The current situation is unprecedented so we don't know exactly what it will be like last year when hopefully there will be a significant improvement in air travel. Airlines will be faced with a situation where most crews are short of recent experience and will have to appraise them before returning them to duty. Some pilots may be able to get back easily with minimal training, others may need much longer to get back up to speed. The present system of restricting "green" crew from flying together might have to be applied to ensure that a Captain and F/O who have both been out of the flight deck for two years aren't rostered together.

At the moment I'm happy with my sim performance and think I could do the same in the aircraft if I had to but don't feel the need to try until I'm a bit more current.
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Old 17th Feb 2021, 13:04
  #45 (permalink)  
 
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Ten years! And it didn't require him to do type rating again? Very strange, which authority permits this?
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Old 17th Feb 2021, 13:27
  #46 (permalink)  
 
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krismiler

You may have a good idea there about green crews. Something like a virtual or temporary reset of your time in type until you get to 100hrs within 120 days.
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Old 17th Feb 2021, 14:11
  #47 (permalink)  
 
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Ten years! And it didn't require him to do type rating again? Very strange, which authority permits this?
He did a new type rating, same manufacturer but a smaller type to what he was on previously. Back in those days we took on a 50 year old with a brand new licence and 200 hrs total time.
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Old 17th Feb 2021, 14:21
  #48 (permalink)  
 
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Originally Posted by Capt Chambo View Post
SID PLATE

Are you sure about that? The B737-800痴 I fly have a maximum quoted fuel capacity of 20,896kgs, in practice we rarely manage to load much above 20,600kgs. All somewhat short of the 26 tonnes you are quoting!
No I'm not .. been furloughed too long. For 'tonnes' read litres x 1000 . Apologies.
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Old 17th Feb 2021, 14:39
  #49 (permalink)  
 
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IMO COVID and us flying far less than usual should be dealt with as a THREAT and mitigation measures briefed at the briefing stages: SOP adherence, monitoring and assertiveness should be emphasized.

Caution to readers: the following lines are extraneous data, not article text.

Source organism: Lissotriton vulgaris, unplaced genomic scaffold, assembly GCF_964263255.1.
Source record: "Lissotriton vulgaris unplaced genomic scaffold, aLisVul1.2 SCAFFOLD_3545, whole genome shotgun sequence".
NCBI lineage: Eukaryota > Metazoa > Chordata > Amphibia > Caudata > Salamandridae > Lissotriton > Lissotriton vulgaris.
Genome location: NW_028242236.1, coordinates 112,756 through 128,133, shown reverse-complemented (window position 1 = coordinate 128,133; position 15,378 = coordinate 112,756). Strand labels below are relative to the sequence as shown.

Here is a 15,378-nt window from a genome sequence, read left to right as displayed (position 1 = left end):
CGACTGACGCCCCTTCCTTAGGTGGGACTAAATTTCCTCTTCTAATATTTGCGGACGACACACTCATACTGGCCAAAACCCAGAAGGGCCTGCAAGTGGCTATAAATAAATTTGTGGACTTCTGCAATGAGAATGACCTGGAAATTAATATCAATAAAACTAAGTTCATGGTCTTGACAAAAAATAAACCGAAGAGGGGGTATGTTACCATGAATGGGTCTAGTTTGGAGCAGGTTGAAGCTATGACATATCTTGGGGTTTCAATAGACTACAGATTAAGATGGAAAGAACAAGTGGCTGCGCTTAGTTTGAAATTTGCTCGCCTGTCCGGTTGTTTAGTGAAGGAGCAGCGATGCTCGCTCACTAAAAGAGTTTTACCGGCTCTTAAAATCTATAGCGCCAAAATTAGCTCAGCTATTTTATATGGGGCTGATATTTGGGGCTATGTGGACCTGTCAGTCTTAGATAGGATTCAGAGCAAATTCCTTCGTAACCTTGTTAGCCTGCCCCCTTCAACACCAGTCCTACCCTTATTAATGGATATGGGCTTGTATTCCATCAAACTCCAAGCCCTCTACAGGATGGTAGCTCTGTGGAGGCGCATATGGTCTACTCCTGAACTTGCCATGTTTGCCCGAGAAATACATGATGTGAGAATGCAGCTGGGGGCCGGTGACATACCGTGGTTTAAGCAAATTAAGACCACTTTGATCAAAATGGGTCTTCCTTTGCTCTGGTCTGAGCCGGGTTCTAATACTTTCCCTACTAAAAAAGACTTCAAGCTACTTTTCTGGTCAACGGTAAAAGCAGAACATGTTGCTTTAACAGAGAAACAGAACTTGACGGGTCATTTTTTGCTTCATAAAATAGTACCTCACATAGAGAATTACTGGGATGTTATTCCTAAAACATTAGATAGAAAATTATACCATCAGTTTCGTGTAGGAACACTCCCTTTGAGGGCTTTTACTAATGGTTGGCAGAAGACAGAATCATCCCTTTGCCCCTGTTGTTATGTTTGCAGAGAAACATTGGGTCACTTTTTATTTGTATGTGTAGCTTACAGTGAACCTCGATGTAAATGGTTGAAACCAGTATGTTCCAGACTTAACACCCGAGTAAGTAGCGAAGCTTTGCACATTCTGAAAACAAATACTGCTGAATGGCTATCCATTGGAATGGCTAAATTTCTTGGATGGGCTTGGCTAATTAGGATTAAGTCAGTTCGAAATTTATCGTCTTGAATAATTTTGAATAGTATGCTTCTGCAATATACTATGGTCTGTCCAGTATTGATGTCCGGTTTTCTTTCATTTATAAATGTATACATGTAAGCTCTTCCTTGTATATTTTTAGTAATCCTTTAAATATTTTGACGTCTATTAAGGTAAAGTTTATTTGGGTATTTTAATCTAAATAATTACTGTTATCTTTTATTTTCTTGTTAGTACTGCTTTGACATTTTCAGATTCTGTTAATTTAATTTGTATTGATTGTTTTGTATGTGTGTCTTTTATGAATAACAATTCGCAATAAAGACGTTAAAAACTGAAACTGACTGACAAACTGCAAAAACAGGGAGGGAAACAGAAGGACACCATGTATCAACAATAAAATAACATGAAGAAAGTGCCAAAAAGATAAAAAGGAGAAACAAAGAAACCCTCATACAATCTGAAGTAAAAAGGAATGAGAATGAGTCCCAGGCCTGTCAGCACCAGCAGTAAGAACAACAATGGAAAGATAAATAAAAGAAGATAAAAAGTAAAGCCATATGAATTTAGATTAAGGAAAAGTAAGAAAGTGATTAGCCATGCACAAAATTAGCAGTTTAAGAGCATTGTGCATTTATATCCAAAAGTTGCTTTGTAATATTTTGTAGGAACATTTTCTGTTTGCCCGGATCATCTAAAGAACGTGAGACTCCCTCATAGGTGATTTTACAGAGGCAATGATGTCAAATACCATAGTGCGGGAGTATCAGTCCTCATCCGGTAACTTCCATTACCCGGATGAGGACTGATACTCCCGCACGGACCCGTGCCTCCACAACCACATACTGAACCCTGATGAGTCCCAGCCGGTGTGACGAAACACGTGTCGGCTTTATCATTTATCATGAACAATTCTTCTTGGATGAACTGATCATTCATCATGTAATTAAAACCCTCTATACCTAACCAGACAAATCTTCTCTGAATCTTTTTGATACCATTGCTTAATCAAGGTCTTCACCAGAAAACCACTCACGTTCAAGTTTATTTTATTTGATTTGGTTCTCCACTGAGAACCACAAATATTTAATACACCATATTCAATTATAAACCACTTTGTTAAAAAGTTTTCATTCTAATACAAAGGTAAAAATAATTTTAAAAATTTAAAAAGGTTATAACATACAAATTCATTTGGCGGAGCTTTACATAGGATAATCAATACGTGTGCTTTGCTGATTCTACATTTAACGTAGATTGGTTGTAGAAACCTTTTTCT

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Old 17th Feb 2021, 16:23
  #50 (permalink)  
 
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vilas

That pilots worldwide think automation flies the plane for you. All it does is free up your hands a little and give you back a little brain processing power. But you are still responsible for ensuring the correct flightpath no matter the degree of automation currently engaged, and I will add that that is so for any phase of flight. People are way too relaxed on automatics and way too stressed hand flying. This is why we have so many "this can't be happening to me" moments, so many losses of control, so many crews suddenly dumped into hand flying at the worst possible moment.

I don't think standards and training will ever be where they need to be, so it is only through individual effort that one can achieve excellence or at least build confidence on one's ship. Yes, automation has gotten better, yes it has improved safety, but we must get better as well. There are no excuses. As Smilin_Ed said, any passenger would be most uncomfortable hearing that their crew is uncomfortable flying manually.
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Old 18th Feb 2021, 04:53
  #51 (permalink)  
 
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Stuka child
It's all about developing the scan. All parameters of flight need to be periodically monitored and when a deficiency is noticed the related factors need to checked and corrected. Like for speed, check attitude/flight path and thrust adjust what's not correct. Even if you have not flown manually for a while the precision may suffer but not gross violations like the SFO. 31kts below Vapp during a command check is crazy. It's crashes like these that prompt technology to think about more and more automation. Can pilotless flight do anything worse?
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Old 18th Feb 2021, 06:55
  #52 (permalink)  
 
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Much emphasis has been made about SA on this thread. Rightfully so. So now that he/she has identified a problem with the flight path, how is the pilot uncomfortable with hand flying going to fix it? Not everything can by fixed by turning knobs or pushing buttons. We've seen time and time again that a small percentage of crews are unable to fly when the situation requires it, and serviceable aircraft wind up in flames. What's the solution? More FMA callouts? Say "checked" a few extra times? We all have lapses in SA. When the AP drops off unexpectedly and rolls the plane into a 45 degree bank, reading the FMA and trying to figure out the FD is going to leave a pilot perplexed and confused all the way to the crash site.